As for the goals of citizen peacebuilding, they were both strategic and applied. Those who supported strategic goals believed that the main goal of the project was to find a common language on the most important issues that would help them later agree on a solution to the conflict. For instance, Natella Akaba believed that "middle level leaders (NGO activists, academics, etc.) could and should develop a joint approach to the roots and causes of the Georgian Abkhaz conflict." (The opinions of the project participants regarding the origins of the conflict, as a rule, were representative of their communities. According to Marina Nikuradze, opinions of the Georgian participants in citizen peacebuilding projects regarding the causes of the conflict did not differ much from those of most Georgians, only in terms of the nuances.)

Other participants considered citizen peacebuilding to be primarily a vehicle for initiating specific projects of a practical nature without waiting for a final resolution - for instance, joint environmental projects, considered politically neutral. Shalva Jaoshvili suggested a joint undertaking to monitor the erosion of the Black Sea coastline, beginning with a modest project and eventually expanding it as the political situation improved, involving joint training seminars and fieldwork.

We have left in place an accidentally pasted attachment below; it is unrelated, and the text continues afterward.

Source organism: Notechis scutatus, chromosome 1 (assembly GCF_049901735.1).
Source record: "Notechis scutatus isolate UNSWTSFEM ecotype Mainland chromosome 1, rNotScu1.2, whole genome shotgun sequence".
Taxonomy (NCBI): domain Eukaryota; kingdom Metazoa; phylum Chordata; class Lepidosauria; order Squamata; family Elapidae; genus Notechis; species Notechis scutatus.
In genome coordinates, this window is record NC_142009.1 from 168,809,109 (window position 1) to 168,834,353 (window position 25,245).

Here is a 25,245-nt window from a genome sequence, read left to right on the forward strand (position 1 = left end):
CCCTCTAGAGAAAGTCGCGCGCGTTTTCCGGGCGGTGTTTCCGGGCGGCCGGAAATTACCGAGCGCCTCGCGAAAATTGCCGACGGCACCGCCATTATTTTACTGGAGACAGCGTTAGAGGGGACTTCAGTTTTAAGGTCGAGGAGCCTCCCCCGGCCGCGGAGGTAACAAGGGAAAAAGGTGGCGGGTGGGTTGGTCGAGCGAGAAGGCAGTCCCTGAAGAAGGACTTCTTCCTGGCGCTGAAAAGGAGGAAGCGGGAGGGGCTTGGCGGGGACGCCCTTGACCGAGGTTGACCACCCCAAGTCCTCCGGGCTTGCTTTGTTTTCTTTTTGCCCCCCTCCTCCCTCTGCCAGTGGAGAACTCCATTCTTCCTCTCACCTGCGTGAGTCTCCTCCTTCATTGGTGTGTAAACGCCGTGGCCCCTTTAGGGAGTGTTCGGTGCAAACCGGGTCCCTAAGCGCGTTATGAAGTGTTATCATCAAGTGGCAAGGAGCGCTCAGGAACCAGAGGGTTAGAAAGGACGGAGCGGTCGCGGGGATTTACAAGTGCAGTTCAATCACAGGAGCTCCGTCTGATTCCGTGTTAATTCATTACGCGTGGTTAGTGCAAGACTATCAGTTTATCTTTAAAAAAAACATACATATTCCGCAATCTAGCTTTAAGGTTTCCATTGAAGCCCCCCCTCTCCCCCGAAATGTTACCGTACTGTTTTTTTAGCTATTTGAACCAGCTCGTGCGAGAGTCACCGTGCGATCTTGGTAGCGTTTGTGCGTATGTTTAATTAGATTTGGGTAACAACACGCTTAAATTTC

One of the long-term goals of citizen peacebuilding is to win support among broad sections of the public. Thus, the UCI project conducted public opinion surveys from the outset. The goal was to determine the popularity of the ideas of citizen peacebuilding in various sections of the public.

As expected, the people most interested in citizen peacebuilding were those who had suffered the most from the conflict, the refugees. This is reflected in the data collected by Nodar Sarjveladze, who used focus groups to determine the opinions of refugees in their centers in Tbilisi and Zugdidi.

In Abkhazia citizen diplomacy was not popular even in the civil society sector. According to data collected by Arda Inal-Ipa, when NGO activists were asked to list in order of importance various activities, such as research, small business, medicine, human rights, and citizen peacebuilding, they put citizen peacebuilding at the end of the list for hypothetical funding.